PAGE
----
The continued SDF funding was an OSTA pre-budget submission ask.

The budget also enhances the Ontario Immigrant Nominee Program with an additional $25 million over three years to attract more skilled workers to the province.

“In the short-term having the Ontario immigrant nominee program to bring in more immigrants is critical to ensuring we have enough people in construction,” added Cautillo.

Finn Johnson, director of communications with the Carpenters’ Regional Council, echoed Cautillo’s comments.

“While bringing in young people and new workers to the industry will help ease this burden over time, immigration support will help get already skilled workers from other countries into our workforce now,” he wrote. “Carpenters don’t reach their maximum productivity as individuals until a number of years into their careers, given the high standard of training required to reach this point. Therefore, it is critical to explore immigration the way this current government has done in order to get existing journeypersons into our workforce.”

Patrick McManus, executive director of the Ontario Sewer and Watermain Construction Association (OSWCA), said it’s important the government is recognizing there’s no silver bullet to the labour issue.

“They are recognizing that the only way forward is many, many incremental steps, incremental changes and they are forging ahead in that way,” he explained. “The investment in training, expanding our immigration numbers, the promotion, the upskilling, all of those different pieces are so important.”

Stephen Hamilton, director of public relations, Ontario with the Progressive Contractors Association of Canada, said they were pleased to see their two big “asks” included in the budget: significant infrastructure funding and the SDF being extended.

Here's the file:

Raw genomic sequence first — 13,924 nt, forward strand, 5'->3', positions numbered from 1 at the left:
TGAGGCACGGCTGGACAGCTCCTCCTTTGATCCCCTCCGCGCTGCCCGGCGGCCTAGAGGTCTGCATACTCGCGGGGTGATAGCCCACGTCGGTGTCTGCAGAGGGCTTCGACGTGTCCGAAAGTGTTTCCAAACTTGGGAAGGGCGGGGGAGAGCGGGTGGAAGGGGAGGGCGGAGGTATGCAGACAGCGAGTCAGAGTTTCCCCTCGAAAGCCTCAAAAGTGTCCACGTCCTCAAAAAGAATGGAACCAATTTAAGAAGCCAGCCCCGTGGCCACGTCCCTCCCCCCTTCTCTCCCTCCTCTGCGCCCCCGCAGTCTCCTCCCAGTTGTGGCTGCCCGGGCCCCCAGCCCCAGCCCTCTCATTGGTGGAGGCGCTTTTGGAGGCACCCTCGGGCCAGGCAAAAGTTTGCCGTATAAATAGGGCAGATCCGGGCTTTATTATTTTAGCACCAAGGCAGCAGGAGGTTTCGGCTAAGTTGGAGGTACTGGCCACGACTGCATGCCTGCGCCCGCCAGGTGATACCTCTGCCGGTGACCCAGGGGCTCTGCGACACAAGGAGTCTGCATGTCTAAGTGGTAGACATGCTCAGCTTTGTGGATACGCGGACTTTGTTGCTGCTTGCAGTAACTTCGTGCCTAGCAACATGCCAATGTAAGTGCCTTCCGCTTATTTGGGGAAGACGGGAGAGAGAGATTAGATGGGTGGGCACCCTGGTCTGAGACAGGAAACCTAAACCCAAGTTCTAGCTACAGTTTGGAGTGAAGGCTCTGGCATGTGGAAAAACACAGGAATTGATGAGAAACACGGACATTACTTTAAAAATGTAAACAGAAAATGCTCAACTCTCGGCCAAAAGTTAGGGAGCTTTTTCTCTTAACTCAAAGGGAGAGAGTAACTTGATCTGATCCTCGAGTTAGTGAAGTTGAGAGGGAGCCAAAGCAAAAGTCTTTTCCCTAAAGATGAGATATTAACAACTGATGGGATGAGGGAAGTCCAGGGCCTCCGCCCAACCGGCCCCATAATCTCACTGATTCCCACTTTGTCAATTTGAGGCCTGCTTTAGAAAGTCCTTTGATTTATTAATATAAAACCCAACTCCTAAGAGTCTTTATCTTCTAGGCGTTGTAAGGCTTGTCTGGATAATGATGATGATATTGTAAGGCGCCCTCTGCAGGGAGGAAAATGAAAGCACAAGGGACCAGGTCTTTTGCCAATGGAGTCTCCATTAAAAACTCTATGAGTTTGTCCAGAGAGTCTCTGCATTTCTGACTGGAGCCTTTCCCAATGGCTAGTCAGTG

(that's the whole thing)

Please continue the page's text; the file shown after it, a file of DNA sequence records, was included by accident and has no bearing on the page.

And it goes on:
“It’s building on existing announcements, it’s building on existing initiatives like SDF so it was kind of a no surprises budget but certainly overall very positive,” Hamilton said.

“The most interesting thing that we weren’t expecting…was language in there about the Ontario Line and the suggestion that they are going to break it up into smaller contracts to create more market interest. We do think that is likely a very good mechanism to get more market participants in the procurement process.”

One thing that was not included was information on the labour agreement for the Ottawa Hospital project.

“Our pre-budget submission did ask government to provide more language through Infrastructure Ontario to prohibit that style of restrictive agreement that limits labour supply on big infrastructure projects, so we’re still in discussions with government on that,” he noted.

Although the budget was positive overall, OSWCA was hoping to see more money to help municipalities grow out their critical core infrastructure.

“Lots of municipalities are still struggling with all of the deficits that COVID created over the last three years on their budgets,” McManus said. “We’re going to continue talking about that going forward because it’s going to be an important component of growth.”

Todorova said the RCCAO is curious to get more intel on the municipal funding aspect of the budget.

“The budget is making available through the Homeless Prevention Program $202 million every year, so we’re interested to see how that is distributed to municipalities and what impact it has on municipal budgetary shortfalls especially the City of Toronto,” she noted.

Follow the author on Twitter @DCN_Angela